Ramaprasada Rao, J.
1. The petitioner, as accountable person, is aggrieved against the order of assessment made by the respondent on December 31, 1965, under the Estate Duty Act, 1953, hereinafter referred to as the Act. The petitioner has availed himself of the alternative statutory remedy available to him under the Act and the appeal is reported to be still pending. He has come to this court also for the issue of a writ of certiorari to quash the order of assessment as above on the ground that he is not liable in law to account or pay the duty as assessed. The relevant facts are as follows :
Gopalasami Chettiar, the prepositus, died leaving a will dated September 8, 1908. The will is not challenged. Under the will he created a scheme of testate succession in respect of certain properties of his. His wife, Seshammal, was to have a life estate therein. Thereafter, his daughter Ramathilakam, was to enjoy the properties for her life. After Ramathilakam's death, the estate was to devolve on her putra poutrathi santhathi, and in default of such heirs, to her female descendants, and in default of such heirs also, to her husband, Sethu Chetty, and his descendants. Sethu Chettiar died on October 28, 1919, without leaving a male or a female issue through Ramathilakam, Seshammal, wife of Gopalasami Chettiar, died in 1938. On September 10, 1953, Ramathilakam adopted the petitioner, but lived up to November 4, 1962. On the date when the petitioner was adopted, Ramathilakam had a life estate over the properties secured by her as legatee under the will of Gopalasami Chettiar. It is to be stated that the properties held by her on the date of adoption were not the properties of her husband, Sethu Chettiar, over which Sethu Chettiar secured any interest on the properties as on the date of his death. After the death of Ramathilakam on November 4, 1962, after the coming into force of the Estate Duty Act, 1953 (Act XXXIV of 1953), the petitioner, as the accountable person under the Act, filed, pursuant to a notice under Section 55 of the Act from the appropriate authority, the estate duty returns showing the principal value of the estate of Ramathilakam at Rs. 44,560, but contended that after the adoption on September 10, 1953, the properties vested in him and that there was no passing of any property consequent upon the death of Ramathilakam. He, therefore, disclaimed any liability to pay estate duty. The assessing officer granted sufficient opportunity to the petitioner to substantiate his contention. But, the accountable person did not explain his stand. With the result, the assessment was completed under Section 58(4) of the Act to the best of information of the assessing officer.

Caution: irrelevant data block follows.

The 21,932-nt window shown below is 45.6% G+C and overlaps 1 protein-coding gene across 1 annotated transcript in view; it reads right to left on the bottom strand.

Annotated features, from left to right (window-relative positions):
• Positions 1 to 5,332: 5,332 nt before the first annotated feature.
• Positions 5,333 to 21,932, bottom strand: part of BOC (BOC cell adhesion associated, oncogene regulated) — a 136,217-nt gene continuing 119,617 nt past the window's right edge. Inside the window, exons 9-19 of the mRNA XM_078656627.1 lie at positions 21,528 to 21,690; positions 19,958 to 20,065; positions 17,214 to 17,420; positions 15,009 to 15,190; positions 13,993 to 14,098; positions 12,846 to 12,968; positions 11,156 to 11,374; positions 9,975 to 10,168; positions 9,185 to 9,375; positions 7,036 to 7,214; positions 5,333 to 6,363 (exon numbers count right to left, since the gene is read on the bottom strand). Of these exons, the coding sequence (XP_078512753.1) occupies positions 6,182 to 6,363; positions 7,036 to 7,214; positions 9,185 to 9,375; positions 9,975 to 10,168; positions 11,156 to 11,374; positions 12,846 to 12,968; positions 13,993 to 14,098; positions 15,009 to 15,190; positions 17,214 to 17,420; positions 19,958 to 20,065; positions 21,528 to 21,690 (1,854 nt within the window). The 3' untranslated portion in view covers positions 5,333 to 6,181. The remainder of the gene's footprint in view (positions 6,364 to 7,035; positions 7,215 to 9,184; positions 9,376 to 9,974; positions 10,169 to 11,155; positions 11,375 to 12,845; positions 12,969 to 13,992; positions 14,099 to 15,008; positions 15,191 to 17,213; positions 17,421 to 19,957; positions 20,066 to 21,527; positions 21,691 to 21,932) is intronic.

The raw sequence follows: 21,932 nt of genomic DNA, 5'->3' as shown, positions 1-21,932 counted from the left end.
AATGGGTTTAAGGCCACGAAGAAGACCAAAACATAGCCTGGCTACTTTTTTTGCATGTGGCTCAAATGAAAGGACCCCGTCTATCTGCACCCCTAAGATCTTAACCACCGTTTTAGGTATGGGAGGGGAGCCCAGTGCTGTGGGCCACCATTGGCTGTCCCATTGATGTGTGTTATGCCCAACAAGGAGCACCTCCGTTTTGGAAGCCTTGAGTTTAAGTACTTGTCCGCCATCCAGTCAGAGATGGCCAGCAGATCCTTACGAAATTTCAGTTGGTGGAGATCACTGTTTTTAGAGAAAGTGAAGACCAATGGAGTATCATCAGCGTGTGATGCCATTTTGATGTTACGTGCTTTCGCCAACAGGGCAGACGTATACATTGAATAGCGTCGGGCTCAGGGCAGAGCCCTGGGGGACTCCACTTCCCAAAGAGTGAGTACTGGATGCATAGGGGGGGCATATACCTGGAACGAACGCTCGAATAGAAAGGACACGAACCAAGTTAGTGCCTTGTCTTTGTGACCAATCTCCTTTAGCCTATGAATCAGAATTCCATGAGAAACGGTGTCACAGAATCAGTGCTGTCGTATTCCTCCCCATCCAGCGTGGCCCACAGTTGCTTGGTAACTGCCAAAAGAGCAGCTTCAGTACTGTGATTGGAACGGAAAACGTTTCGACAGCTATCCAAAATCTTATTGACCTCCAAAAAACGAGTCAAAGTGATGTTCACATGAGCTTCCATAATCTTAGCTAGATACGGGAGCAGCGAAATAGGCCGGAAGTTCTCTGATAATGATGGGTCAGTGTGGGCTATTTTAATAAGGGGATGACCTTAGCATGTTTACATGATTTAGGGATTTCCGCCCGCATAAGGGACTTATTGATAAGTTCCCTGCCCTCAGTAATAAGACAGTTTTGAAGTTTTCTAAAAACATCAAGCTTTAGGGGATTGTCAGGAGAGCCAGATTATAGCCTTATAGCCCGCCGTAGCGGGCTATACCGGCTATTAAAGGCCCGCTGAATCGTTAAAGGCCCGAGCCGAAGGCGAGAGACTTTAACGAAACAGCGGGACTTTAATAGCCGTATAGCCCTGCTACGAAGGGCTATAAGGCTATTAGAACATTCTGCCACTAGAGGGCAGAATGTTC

2. The respondent, however, dutifully considered the objections as found on the record. He had occasion to refer to the judgment of this court in A.S. No. 80 of 1960 (Srimalhi Ramathilakam Ammal v. G. Appasami Chettiar). That was a suit in which the petitioner's status as adopted son of Sethu Chettiar was questioned. This court found that the adoption was valid and they also went into the question whether the intestacy occurred with reference to the estate of Gopalasami Chettiar, and even if the adoption was valid, a declaration that the petitioner could not be the legatee under the will of Gopalasami Chettiar was also considered. They held, after scrutinising and analysing the recitals in the will of Gopalasami Chettiar, that the petitioner, as adopted son of Ramathilakam, could not take the bequest under the will. In this connection, they observed as follows :